In a diverse, uncertain, and rapidly-changing world, a Jesuit education from Loyola University Maryland best prepares you for academic achievement, success in your career in the new world of work, and a balanced, flourishing, and purposeful life. You'll graduate ready for anything—and ready for everything.
At Loyola you will be individually taught and taught as an individual. Deep, meaningful, and sustained faculty mentorship and guidance will be the anchor of your Loyola education.
Values-based and characterized by intellectual rigor, a Jesuit education aims to ensure that learning has meaning. You'll gain both depth of knowledge and breadth of experience, and you’ll learn to understand and consider diverse points of view.
From the day you arrive on campus to the day you graduate, you’ll be asking and answering fundamental questions about who you are and what you love. Here you’ll discover and build a path that connects you to your values and passions—and that will lead to your dreams.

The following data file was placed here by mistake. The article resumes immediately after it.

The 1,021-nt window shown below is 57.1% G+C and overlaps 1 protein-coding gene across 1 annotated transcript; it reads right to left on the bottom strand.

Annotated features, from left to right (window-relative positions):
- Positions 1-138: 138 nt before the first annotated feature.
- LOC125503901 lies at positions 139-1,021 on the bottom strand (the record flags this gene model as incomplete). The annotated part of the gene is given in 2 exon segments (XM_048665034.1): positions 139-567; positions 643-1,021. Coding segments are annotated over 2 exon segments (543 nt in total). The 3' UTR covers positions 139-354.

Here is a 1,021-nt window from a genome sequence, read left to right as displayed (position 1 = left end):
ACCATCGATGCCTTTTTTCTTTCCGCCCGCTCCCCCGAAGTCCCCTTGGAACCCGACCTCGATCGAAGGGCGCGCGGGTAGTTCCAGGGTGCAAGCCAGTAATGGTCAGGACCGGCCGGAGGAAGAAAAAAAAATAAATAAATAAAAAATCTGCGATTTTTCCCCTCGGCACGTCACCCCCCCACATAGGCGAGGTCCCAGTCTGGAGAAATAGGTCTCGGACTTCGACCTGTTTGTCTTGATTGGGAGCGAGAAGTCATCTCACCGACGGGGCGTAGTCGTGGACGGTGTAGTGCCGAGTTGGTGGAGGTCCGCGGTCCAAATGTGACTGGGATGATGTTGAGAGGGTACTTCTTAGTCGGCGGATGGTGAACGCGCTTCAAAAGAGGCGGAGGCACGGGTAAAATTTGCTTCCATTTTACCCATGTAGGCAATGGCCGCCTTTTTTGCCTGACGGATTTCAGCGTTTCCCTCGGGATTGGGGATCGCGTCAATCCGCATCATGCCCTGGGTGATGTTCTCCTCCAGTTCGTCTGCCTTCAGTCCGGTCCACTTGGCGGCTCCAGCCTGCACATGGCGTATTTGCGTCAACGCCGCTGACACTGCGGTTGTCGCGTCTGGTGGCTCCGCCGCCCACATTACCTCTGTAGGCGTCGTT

This is what, ultimately, makes your experience at Loyola possible: meaningful relationships and an incredible community that will embolden you to achieve your goals and become your best self.
The Linnane Alumni House provides a gathering place for all Greyhounds—past, present, and future.
Students share insights from the international Public Relations Student Society of America conference in San Diego.
To understand Loyola University Maryland, you need to meet some of the students, faculty, alumni, and other members of our incredible community who enrich our university—and the community beyond our campus—in so many ways.
Originally from Pickerington, Ohio, Sarah believes her Loyola education has strengthened her leadership skills and prepared her for her future as a creative director
For this long-time English and Classics professor, the Loyola difference is in the way in which professors teach and by which students learn
Rachel Grover, Ph.D., has taught psychology at Loyola for over a decade, including courses in her favorite topic: heterosocial competence
Dan Schlapbach, MFA, sees photography as a vehicle for student expression and intellectual discovery